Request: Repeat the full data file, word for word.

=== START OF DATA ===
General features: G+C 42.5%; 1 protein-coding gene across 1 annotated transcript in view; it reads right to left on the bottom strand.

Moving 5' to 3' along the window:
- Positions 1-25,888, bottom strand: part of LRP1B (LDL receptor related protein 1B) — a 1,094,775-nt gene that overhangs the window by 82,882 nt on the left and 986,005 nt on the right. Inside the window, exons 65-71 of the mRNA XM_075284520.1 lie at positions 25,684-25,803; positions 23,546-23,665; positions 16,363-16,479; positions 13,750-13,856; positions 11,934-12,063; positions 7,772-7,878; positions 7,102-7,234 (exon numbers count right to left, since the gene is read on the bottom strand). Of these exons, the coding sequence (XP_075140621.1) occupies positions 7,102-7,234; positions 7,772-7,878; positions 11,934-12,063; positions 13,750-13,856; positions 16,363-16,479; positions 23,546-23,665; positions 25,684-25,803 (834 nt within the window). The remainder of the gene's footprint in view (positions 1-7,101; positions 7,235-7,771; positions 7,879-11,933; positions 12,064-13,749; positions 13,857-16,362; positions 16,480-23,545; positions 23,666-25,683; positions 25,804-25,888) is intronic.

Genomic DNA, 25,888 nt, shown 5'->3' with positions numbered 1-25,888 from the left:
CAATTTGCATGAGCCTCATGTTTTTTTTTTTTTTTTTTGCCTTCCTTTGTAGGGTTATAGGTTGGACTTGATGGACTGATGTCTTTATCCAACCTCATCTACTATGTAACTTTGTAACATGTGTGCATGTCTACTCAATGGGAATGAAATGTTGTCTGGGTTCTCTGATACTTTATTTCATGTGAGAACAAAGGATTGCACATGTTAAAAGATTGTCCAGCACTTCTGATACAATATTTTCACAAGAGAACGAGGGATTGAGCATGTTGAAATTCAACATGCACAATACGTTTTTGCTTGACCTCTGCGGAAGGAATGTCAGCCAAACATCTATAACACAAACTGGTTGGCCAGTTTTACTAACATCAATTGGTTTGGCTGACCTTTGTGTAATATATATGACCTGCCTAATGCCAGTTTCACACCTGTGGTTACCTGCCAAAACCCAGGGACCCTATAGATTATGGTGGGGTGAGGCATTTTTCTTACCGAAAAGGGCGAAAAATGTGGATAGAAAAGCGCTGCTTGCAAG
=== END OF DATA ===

General features: G+C 42.5%; 1 protein-coding gene across 1 annotated transcript in view; it reads right to left on the bottom strand.

Moving 5' to 3' along the window:
- Positions 1-25,888, bottom strand: part of LRP1B (LDL receptor related protein 1B) — a 1,094,775-nt gene that overhangs the window by 82,882 nt on the left and 986,005 nt on the right. Inside the window, exons 65-71 of the mRNA XM_075284520.1 lie at positions 25,684-25,803; positions 23,546-23,665; positions 16,363-16,479; positions 13,750-13,856; positions 11,934-12,063; positions 7,772-7,878; positions 7,102-7,234 (exon numbers count right to left, since the gene is read on the bottom strand). Of these exons, the coding sequence (XP_075140621.1) occupies positions 7,102-7,234; positions 7,772-7,878; positions 11,934-12,063; positions 13,750-13,856; positions 16,363-16,479; positions 23,546-23,665; positions 25,684-25,803 (834 nt within the window). The remainder of the gene's footprint in view (positions 1-7,101; positions 7,235-7,771; positions 7,879-11,933; positions 12,064-13,749; positions 13,857-16,362; positions 16,480-23,545; positions 23,666-25,683; positions 25,804-25,888) is intronic.

Genomic DNA, 25,888 nt, shown 5'->3' with positions numbered 1-25,888 from the left:
CAATTTGCATGAGCCTCATGTTTTTTTTTTTTTTTTTTGCCTTCCTTTGTAGGGTTATAGGTTGGACTTGATGGACTGATGTCTTTATCCAACCTCATCTACTATGTAACTTTGTAACATGTGTGCATGTCTACTCAATGGGAATGAAATGTTGTCTGGGTTCTCTGATACTTTATTTCATGTGAGAACAAAGGATTGCACATGTTAAAAGATTGTCCAGCACTTCTGATACAATATTTTCACAAGAGAACGAGGGATTGAGCATGTTGAAATTCAACATGCACAATACGTTTTTGCTTGACCTCTGCGGAAGGAATGTCAGCCAAACATCTATAACACAAACTGGTTGGCCAGTTTTACTAACATCAATTGGTTTGGCTGACCTTTGTGTAATATATATGACCTGCCTAATGCCAGTTTCACACCTGTGGTTACCTGCCAAAACCCAGGGACCCTATAGATTATGGTGGGGTGAGGCATTTTTCTTACCGAAAAGGGCGAAAAATGTGGATAGAAAAGCGCTGCTTGCAAG